Investors care less about Turkey’s chances of achieving EU accession than they did a few years ago. But why?

During the recent overseas property boom, which was in fact the first ever overseas property boom, we saw EU membership drive up prices, rental rates and investment returns in a slew of new members including Estonia and Bulgaria. Because of this we saw the prospect of EU membership on the horizon causing similar growth in countries like Albania and Montenegro. Unfortunately this was at the expense of Turkey which looked far less likely to achieve accession.

Now the EU economy is growing at a fraction of the rate of Turkey’s, embroiled in a sovereign debt crisis that few would ever have dared believe we’d see, banks up to their eyeballs in bad loans, and investors having to look harder than ever to find good opportunities.

According to the Turkish Association of Real Estate Investment Companies (GYODER) sales of Turkish property grew 40% year on year in 2010, strengthening the view that Turkish property is benefiting from the fading necessity of EU membership.

Turkey’s application to join the EU was eventually accepted in 2005 but it has never really looked like achieving full membership. France and Germany are opposed to Turkey becoming a full member, and for the last 6 years both have waved their unofficial vetoes in one hand, and the offer of a privileged partnership in the other.

So Turkey has kept on losing out. Bulgaria and Romania just missed the cut in the 2004 expansion and so they were investors’ favourites in the run up to their accession in 2007. Then Ukraine, Montenegro and Albania were the favourites, because they had seemingly more straightforward paths to accession.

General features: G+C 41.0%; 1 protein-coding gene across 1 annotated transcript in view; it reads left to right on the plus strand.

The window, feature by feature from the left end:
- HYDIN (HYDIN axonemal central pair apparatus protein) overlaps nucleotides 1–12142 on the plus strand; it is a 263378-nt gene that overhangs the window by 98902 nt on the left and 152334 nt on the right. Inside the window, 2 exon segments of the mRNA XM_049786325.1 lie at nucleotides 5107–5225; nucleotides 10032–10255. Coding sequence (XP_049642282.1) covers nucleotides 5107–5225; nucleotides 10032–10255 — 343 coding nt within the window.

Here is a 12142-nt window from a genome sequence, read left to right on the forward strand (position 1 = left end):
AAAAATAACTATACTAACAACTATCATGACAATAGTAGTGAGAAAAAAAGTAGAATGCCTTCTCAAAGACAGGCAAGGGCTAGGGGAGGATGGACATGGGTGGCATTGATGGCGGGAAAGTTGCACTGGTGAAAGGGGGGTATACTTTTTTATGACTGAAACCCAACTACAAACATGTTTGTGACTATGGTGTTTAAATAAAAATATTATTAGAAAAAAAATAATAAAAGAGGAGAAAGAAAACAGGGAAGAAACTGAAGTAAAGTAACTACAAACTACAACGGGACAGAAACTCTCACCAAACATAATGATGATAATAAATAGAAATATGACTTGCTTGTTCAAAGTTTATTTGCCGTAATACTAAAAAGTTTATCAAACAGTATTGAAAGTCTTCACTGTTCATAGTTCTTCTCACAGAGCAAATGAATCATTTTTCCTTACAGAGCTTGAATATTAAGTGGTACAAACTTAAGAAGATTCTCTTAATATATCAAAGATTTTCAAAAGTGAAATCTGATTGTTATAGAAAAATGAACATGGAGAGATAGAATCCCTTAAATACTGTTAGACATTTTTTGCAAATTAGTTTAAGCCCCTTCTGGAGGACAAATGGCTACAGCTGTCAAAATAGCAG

Now the EU is embroiled in a sovereign debt crisis: Greece, Spain, Portugal, Ireland and Italy all have massive budget deficits, two (Ireland and Greece) have been forced to ask for bailouts from the IMF and EU, and all are facing the necessity of imposing harsh austerity measures on their respective populations.

Greece has been forced to impose new taxes to its high end property market, on both sales and ownership. As a result many foreigners began trying to sell up, but the taxes combined with the dire state of the Greek economy meant few buyers to market to. Of course there will always be your hardcore Greek fans; thousands of which are currently watching and waiting for prices to come down far enough for them to bite.

Portugal has been advised to bring in similar property taxes, and both Greece and Portugal have been downgraded by the ratings agencies since the sovereign debt crisis began.

In those three and in the European Union as a whole growth remains sluggish as they struggle to crawl out of recession. In the first quarter of 2011 EU GDP was up just 2.5% compared to the previous year, Turkish GDP grew 11% during the same period to become the fastest growing economy in the world.

Turkey is one of the few countries in the world to have had its debt upgraded by the ratings agencies since the downturn began.

It is easy to see why investors care less about Turkey’s chances of achieving EU accession than they did a few years ago. Rather it is a case of Turkey being one of the best investments in the world, and investors seeing it as such in its own right, independent of its links with the EU.

This change has been taking place slowly since 2009, when Turkey began making a series of diplomatic offensives, which resulted in 12 free trade agreements, a “strategic alliance” with Brazil, and visa-free travel deals with Russia, Serbia, Sudan, Libya, Syria, Lebanon, Jordan and many more.

Last year the well respected property website Global Property Guide published an e-report titled “Turkey: Europe’s Best Residential Property Investment?” The report was accompanied by an article titled: “Turkey: a Housing Boom Ready to Roll?” Both detailed how Turkey property — currently among the lowest priced in the world — is undervalued and presenting good investment opportunities. Amen to that.